It is time to question the direction that the public school system is headed–the cuts in funding, revised teaching responsibilities, a decrease in the number of local school boards, a centralized control of the system, and draconian legislation that creates an atmosphere of mistrust and confusion.
During the past three years, a series of the above events has been forced upon the school system, which has resulted in a deterioration of the quality of education in our school.
Local school boards now have increased responsibilities because of their increased areas. At the same time, they have fewer members that are forced to perform their duties under a law that can remove them from their elected office if they fail to comply with the directives of the Ministry of Education.
Not only will they be removed from their elected office, they will be prohibited from seeking another elected office for a period of five years.
School administrators have been informed they must implement changes in curriculum, changes in testing, changes in budgetary procedures, changes in staffing formulae, and changes in countless other aspects of the operation of their schools.
These changes came from Toronto with little or no time before they had to be implemented.
The confusion at the start of this school year did not happen only here in Rainy River District but also in a very large number of other schools across the province.
The changes in the curriculum similarly has impacted upon the classroom teachers. Several new courses of study were directed to be incorporated into the system these past two years. Unfortunately, publishers were unable to print the new textbooks in time for school start-up because they were not informed in a timely manner (two years in a row!)
Classroom teachers have had their workload considerably increased. This has resulted in each teacher being responsible for a greater number of students. And this increased responsibility results in each teacher being able to spend less time with individual students.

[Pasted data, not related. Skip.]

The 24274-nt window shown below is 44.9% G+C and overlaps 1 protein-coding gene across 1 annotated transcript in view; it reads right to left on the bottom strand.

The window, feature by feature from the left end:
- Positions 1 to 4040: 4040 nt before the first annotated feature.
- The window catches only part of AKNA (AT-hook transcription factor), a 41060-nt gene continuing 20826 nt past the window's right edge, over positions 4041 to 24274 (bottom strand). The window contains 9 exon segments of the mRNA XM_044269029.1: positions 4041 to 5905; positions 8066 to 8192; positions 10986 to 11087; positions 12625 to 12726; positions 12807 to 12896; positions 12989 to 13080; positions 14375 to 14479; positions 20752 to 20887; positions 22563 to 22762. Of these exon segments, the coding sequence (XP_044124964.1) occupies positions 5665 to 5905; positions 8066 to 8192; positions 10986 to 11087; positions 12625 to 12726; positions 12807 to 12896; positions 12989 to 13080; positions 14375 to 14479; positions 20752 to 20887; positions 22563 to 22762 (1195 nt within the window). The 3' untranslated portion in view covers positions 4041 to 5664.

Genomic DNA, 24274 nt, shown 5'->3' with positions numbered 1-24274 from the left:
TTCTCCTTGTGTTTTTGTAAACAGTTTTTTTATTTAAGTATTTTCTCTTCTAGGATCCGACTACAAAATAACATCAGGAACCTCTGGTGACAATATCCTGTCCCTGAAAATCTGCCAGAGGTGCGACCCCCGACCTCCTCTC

This is simple arithmetic–divide the number of students by the time allotment for each class, and subtract the hours for preparation of lessons and the marking of the assignments.
During the past three years, the students have experienced social, political, educational, and emotional turmoil. This means some students at the secondary school level have never had a “normal” school year experience.
It is unfortunate that the Ministry of Education, in its headlong rush to make sweeping changes in the public school system, has callously involved the students in its efforts to achieve their unpublished goals.
If these situations continue to exist, an educational system that was once one of the best in North America, and indeed in the western world, will be doomed to failure and the public school system will be dismantled.
What will replace the public school system in our province? Is it the plan of the government to create a private school system that allows parents to send their children to different schools?
If this is the case, and I believe that it is, then the overall quality, availability, and flexibility of the resulting educational system will be much poorer than a properly administrated and run public school system.
Small private schools cannot offer the range of courses or options that are presently offered in our high schools. Small private schools promote individual socio-economic, religious, ethnic, and racial differences.
We do not need this type of school system in our country. We need a strong viable public school system working in–and with–the community for the present and future generations.
Robin C. Freeman
Fort Frances, Ont.